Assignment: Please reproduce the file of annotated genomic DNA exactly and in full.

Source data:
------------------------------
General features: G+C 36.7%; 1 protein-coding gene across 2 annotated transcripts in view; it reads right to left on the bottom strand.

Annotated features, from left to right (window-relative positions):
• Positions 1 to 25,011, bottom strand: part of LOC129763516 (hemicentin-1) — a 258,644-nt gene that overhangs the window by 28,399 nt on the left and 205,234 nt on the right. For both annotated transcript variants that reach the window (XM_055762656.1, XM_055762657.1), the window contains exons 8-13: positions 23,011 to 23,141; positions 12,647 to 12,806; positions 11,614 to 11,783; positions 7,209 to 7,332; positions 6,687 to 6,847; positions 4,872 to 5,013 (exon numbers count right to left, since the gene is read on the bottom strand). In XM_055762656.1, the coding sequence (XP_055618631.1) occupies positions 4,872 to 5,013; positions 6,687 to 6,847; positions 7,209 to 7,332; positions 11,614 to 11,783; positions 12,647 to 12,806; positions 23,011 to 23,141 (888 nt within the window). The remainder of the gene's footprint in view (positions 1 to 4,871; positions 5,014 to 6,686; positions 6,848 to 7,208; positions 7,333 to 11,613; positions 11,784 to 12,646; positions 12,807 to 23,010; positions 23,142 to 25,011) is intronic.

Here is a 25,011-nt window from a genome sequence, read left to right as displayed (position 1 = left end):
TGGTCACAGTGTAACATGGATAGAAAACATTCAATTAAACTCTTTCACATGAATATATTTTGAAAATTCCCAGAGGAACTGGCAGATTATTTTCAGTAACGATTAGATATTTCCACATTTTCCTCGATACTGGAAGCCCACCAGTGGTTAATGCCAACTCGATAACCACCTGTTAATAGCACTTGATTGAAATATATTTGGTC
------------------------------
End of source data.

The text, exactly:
General features: G+C 36.7%; 1 protein-coding gene across 2 annotated transcripts in view; it reads right to left on the bottom strand.

Annotated features, from left to right (window-relative positions):
• Positions 1 to 25,011, bottom strand: part of LOC129763516 (hemicentin-1) — a 258,644-nt gene that overhangs the window by 28,399 nt on the left and 205,234 nt on the right. For both annotated transcript variants that reach the window (XM_055762656.1, XM_055762657.1), the window contains exons 8-13: positions 23,011 to 23,141; positions 12,647 to 12,806; positions 11,614 to 11,783; positions 7,209 to 7,332; positions 6,687 to 6,847; positions 4,872 to 5,013 (exon numbers count right to left, since the gene is read on the bottom strand). In XM_055762656.1, the coding sequence (XP_055618631.1) occupies positions 4,872 to 5,013; positions 6,687 to 6,847; positions 7,209 to 7,332; positions 11,614 to 11,783; positions 12,647 to 12,806; positions 23,011 to 23,141 (888 nt within the window). The remainder of the gene's footprint in view (positions 1 to 4,871; positions 5,014 to 6,686; positions 6,848 to 7,208; positions 7,333 to 11,613; positions 11,784 to 12,646; positions 12,807 to 23,010; positions 23,142 to 25,011) is intronic.

Here is a 25,011-nt window from a genome sequence, read left to right as displayed (position 1 = left end):
TGGTCACAGTGTAACATGGATAGAAAACATTCAATTAAACTCTTTCACATGAATATATTTTGAAAATTCCCAGAGGAACTGGCAGATTATTTTCAGTAACGATTAGATATTTCCACATTTTCCTCGATACTGGAAGCCCACCAGTGGTTAATGCCAACTCGATAACCACCTGTTAATAGCACTTGATTGAAATATATTTGGTC